Mathematics, Science, and Phylogenetics Compared: An Essay

R. H. Zander

Res Botanica,

A Missouri Botanical Garden Web site

February 11, 2011



Mathematics, Science, and Phylogenetics Compared:
An Essay


R. H. Zander, Missouri Botanical Garden, February 11, 2011


Science, mathematics and phylogenetics may be compared with reference to patterns in nature.


Mathematics is consistent in all dimensions, bounded only by Gödel’s Incompleteness Theorem. It is axiomatic, using lemmas (proven statements used as logical stepping stones) and theorems (statements proven on basis of previous true statements). It is entirely deductive (mathematical induction is not the same as inductive reasoning, it is actually a rigorous deduction). It ignores causes and real entities. And it is doxastic in that we have faith that it is true because a deduction must be true if based on a true first principle. It is also somewhat magical in that mathematical concepts, no matter how convoluted or pyramidal, work well every time in real situations.


Science  (including evolutionary systematics as distinct from phylogenetics) is paraconsistent in that there may be contradictory theories but we need them to deal with nature, e.g. wave and particle theories of light, polythetic species descriptions, different species concepts. It does not, however, ignore any fundamental dimension, i.e., one not reducible to component terms, like length and force. It is non-axiomatic and corrigible in that scientific theory is expected to be continuously tested by new facts, but facts are not tested by theories, which instead must subsume relevant facts or be changed. It is based on hypotheses and theories involving causal explanations with a footprint in natural phenomena. It uses both deductive and inductive reasoning, e.g. theory of evolution using deduction from e.g. fossils and polyploidy, and induction to extend the theory to all evidence and all species. It is founded on empiricism in rejecting hidden causes and unnamed or unobservable entities. And it is nondoxastic in that we require that all theories and assumptions be falsifiable or at least have some demonstrable causal connection with natural phenomena. The only quasi-fundamental patterns in science are certain Laws and Principles of physics, and even these are presented in such as way as to be subject to falsification. The magic is in the greatly advanced understanding of nature through scientific theorization based on all available facts, and competition between alternative theories.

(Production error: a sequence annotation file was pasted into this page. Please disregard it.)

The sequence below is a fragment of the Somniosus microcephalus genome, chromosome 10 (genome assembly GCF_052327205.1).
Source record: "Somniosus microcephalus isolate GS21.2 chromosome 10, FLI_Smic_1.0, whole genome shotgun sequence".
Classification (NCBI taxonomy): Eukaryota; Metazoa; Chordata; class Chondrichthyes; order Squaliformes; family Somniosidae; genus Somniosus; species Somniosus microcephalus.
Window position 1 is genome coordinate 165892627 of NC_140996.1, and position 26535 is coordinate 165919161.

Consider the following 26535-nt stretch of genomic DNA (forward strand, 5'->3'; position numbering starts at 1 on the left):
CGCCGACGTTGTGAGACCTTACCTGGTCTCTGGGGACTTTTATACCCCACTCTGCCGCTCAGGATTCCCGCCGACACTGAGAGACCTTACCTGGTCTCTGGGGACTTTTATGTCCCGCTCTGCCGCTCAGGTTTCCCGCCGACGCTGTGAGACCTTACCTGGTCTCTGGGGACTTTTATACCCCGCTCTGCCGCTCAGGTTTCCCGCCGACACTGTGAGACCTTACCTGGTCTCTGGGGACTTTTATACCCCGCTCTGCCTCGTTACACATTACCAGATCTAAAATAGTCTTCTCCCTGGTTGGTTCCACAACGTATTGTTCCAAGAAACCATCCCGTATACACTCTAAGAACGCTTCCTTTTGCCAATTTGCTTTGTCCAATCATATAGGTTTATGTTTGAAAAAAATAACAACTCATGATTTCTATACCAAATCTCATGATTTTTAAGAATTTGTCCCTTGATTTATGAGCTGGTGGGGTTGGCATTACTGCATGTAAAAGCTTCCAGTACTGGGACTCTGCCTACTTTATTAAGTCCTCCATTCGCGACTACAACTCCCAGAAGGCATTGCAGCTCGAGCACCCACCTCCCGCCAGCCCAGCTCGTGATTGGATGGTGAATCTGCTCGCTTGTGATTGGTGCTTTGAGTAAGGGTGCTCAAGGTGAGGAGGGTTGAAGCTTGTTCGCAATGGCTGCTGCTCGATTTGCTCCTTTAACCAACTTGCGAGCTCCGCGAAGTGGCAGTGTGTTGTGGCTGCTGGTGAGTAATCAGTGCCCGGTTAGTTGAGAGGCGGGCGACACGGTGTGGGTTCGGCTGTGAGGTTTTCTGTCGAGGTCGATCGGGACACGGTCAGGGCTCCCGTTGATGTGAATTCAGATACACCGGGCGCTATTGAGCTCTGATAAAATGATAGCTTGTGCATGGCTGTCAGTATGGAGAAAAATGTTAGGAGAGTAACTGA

Phylogenetics projects an aura of the exactitude and certainty of mathematics. It is, however, not consistent because its apparently fundamental patterns are generated only by sister-group analysis. A whole dimension, accessible through ancestor-descendant analysis, is ignored, yet is critical to evolutionary theory as being directly involved in inferences of “descent with modification.” Phylogenetics is axiomatic in the sense that sister-group trees are taken as lemmas and traits or distributions mapped thereon as theorems (though these are incorrectly called “hypotheses”). Facts, as cladograms of similarity, are tested against theories (past classifications). It is largely deductive, citing the “hypothetico-deductivism” of Popper but substituting observed pattern for hypothesis. It rejects empiricism in rejecting or at least relegating non-phylogenetically informative data and in relying on unnamable “shared ancestors” as hidden causes. And, it is doxastic in that adherents believe that sister-group analysis of evolution is the only acceptable basis for classification because it reflects facts of present-day evolutionary relationships, not theory. Phylogenetics is neither mathematics nor science because of the categorical prescriptions and proscriptions in axiomatic structuralism. A phylogenetic tree is linguistically “pseudo-referencing,” imbuing a representation with import it lacks, and there is no real magic in that.


This Essay is an extract from a paper submitted to a philosophy of science journal, hence the specialist jargon.